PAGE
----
The tractors at present in use are of 50 h.p., being provided with two 25 hp. engines, the drive from each of which is taken through a standard clutch and short cardan shaft to a silent-chain reducing gear, which serves as a means for coupling them together. The reducing gear is provided with a dog clutch, so that the engines can be disconnected when necessary and can be started up individually. From the reducing gear a short cardan shaft conveys the drive to a four-speed-and-reverse gearbox situated amidships ; from this gearbox a short shaft takes the drive to the propeller shaft, enclosed in a tubular torque member, the final drive being through a double-reduction gear axle of the bevel-and-spur type.
In order to obtain the greatest possible adhesion _between the driving wheels and road, most of the weight is over the rear axle.
'Other forms of tractor are being developed, and The ball pin on the bogie fits into a socket in the front axle, and the bogie is easily removed or replaced by running the tractor up ramps.
• several steam machines with Sentinel type engines and boilers are now being constructed by 4Nni. Beardmore and Co., Ltd., whilst a lighter petrel tractor of 25 h.p., and which is practically a modification of the standard 2-tort (i-uY lorry, is being built by Guy Motors, Ltd.
Now we will deal with Road rail systems in active operation or in course of construction. The first track was laid in Johannesburg by the Union Government South African Railways. After two and a. half years' work the rubber tyres of the tractors were in good condition, being worn about, half an inch only all round. The tractor rode easily at 18 m.p.h. and took 0 ft. curves at 12 m.p.h.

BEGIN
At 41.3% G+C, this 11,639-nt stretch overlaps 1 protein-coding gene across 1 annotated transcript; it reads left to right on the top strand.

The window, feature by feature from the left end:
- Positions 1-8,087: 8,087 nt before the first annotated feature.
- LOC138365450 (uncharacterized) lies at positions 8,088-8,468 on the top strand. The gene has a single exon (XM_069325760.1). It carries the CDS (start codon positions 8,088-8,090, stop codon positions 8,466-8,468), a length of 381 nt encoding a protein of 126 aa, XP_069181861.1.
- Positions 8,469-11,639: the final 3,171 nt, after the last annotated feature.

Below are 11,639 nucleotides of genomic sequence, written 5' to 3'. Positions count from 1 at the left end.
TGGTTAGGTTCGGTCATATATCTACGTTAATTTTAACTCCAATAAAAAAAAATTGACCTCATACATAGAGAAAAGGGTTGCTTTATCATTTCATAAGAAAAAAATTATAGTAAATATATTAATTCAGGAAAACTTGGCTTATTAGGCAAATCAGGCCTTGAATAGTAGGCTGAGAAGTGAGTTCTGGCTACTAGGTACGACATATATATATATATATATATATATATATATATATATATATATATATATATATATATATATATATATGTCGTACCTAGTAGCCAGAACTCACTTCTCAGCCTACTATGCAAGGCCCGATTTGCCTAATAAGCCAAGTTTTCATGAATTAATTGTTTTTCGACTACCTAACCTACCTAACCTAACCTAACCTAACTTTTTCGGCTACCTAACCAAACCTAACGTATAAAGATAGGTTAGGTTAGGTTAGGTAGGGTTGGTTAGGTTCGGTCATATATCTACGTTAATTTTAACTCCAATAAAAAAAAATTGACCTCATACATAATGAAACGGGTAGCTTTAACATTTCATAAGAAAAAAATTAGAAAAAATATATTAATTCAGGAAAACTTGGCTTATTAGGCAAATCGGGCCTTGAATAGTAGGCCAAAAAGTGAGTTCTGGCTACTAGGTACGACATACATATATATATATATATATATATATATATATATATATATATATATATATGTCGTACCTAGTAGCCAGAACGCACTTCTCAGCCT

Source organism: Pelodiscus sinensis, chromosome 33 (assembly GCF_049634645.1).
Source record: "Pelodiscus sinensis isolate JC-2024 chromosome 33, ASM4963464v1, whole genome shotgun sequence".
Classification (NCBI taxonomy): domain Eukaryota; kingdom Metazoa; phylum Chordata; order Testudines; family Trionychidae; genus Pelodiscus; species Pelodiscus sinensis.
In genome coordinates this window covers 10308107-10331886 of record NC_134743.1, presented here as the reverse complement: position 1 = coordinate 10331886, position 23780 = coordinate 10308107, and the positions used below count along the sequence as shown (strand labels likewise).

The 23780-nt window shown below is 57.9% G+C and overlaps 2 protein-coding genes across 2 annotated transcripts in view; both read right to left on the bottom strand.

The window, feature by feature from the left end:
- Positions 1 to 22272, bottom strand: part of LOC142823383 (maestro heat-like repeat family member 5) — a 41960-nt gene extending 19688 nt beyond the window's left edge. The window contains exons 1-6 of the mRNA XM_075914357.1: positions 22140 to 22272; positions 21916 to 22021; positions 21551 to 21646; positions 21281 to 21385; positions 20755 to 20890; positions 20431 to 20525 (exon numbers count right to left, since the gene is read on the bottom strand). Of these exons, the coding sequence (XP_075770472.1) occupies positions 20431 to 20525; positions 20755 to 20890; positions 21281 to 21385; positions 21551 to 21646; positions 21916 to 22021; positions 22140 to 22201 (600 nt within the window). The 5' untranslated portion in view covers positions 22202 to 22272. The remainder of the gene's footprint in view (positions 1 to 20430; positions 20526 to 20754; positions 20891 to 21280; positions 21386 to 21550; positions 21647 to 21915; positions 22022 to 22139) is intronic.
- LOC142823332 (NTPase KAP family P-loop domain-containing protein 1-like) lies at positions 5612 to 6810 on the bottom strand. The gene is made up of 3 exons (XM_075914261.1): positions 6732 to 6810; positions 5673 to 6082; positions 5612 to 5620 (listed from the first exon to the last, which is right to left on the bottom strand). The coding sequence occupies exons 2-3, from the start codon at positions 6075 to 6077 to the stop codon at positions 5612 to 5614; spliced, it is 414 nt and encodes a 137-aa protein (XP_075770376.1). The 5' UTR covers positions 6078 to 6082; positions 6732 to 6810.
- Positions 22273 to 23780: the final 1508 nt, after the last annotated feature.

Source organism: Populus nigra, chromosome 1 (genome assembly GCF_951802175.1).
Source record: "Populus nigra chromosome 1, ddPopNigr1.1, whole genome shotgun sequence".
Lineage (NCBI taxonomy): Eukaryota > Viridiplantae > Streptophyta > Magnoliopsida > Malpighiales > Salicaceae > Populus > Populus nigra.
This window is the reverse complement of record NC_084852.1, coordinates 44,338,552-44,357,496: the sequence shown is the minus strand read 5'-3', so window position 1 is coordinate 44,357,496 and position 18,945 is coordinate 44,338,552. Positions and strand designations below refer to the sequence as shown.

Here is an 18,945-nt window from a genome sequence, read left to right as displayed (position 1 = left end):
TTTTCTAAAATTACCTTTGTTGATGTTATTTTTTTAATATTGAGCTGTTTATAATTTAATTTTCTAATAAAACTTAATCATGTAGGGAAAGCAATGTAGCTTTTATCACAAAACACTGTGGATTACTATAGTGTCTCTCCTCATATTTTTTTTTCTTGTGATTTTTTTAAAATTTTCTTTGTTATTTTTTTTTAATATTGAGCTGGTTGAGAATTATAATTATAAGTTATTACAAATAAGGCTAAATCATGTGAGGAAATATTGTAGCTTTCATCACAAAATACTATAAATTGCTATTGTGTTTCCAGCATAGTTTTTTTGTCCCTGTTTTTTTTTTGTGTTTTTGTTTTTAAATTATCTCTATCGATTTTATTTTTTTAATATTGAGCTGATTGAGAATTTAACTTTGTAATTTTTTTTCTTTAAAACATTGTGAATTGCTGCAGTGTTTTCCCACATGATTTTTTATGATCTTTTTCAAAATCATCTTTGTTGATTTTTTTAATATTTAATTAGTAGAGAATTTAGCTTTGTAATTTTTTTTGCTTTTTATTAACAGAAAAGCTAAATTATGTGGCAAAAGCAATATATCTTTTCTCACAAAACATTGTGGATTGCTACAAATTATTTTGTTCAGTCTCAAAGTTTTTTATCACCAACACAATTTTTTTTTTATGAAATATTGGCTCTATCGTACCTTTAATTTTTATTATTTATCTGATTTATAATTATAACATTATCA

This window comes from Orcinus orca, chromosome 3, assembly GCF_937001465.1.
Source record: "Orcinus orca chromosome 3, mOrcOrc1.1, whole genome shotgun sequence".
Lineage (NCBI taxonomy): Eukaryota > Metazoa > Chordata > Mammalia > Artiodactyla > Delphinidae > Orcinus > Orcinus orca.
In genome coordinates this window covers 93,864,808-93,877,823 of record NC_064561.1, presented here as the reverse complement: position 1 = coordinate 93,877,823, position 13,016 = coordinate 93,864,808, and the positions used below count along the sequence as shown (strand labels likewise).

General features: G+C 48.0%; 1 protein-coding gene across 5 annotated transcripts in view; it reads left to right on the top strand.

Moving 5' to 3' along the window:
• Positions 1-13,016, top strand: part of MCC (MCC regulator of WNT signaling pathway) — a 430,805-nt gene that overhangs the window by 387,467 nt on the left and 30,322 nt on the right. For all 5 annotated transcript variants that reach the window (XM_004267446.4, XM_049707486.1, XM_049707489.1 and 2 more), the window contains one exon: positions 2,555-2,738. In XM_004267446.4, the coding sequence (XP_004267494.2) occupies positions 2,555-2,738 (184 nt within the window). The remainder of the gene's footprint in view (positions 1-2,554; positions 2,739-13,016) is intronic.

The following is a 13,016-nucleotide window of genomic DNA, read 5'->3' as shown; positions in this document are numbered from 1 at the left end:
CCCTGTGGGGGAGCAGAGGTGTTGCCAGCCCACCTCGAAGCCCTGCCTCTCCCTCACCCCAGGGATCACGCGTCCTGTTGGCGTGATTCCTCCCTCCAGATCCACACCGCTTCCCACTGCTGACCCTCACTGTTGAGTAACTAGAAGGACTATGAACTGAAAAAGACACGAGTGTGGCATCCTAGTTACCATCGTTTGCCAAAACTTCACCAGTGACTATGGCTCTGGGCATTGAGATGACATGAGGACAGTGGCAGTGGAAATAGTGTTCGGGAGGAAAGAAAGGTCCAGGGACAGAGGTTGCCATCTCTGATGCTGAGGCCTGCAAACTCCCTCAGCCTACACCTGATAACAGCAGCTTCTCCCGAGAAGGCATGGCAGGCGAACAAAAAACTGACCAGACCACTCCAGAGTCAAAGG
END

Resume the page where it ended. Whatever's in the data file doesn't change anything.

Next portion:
As a result of successful
tests with a Roadrail track of 14 miles in Uganda, the remainder of a length of 50 miles is now being completed, and Sir Edward Northey, the Governor of British East Africa, recently stated that the cost would work out at under 21,200 per mile.
Three tractors are employed by the Spanish Government in the prosecution of its campaign in Spanish Morocco. These tractors have now been used for a considerable time and have proved of the utmost value for conveying stores and troops from the railhead to. the advance. base. In one case the track was cub by the Moors in the hope that the tractoi would be captured, but this merely left. the rails and took -to the road and thus evaded capture.
Apart from the use of the
110-adraii system in our Colonies and in foreign countries, there are signs. that big developments may occur regarding its use at home. In Scotland there is already one line in active operation and another in course of construction.
MacDonald, Greenlees. Wil liams (Distiflers), Ltd have for some time been experiencing great difficulty in connection with the transport of whisky between their Strona chie Distillery and Milnathort, in Kinross. Two steam tractors were employed on the work, but the roads were so cut up thatthey had become quagmires, and finally it sometimes took eight hours to perform the journey of five and a half miles, and in despair the company turned for help to Roadrails, Ltd. Three miles of Roadrail track were then laid and use made of two miles of . comparatively good road, -the tractors running first on the road and hauling road trailers, and then on the rails, when the trailers were unloaded by crane, the whisky being swung on to the rail trucks. As in winter much snow falls in-this district, a detachable chain track device has been developed ; this device can also be employed on the tractor when it is required to run over soft ground such as is found in cotton-growing districts.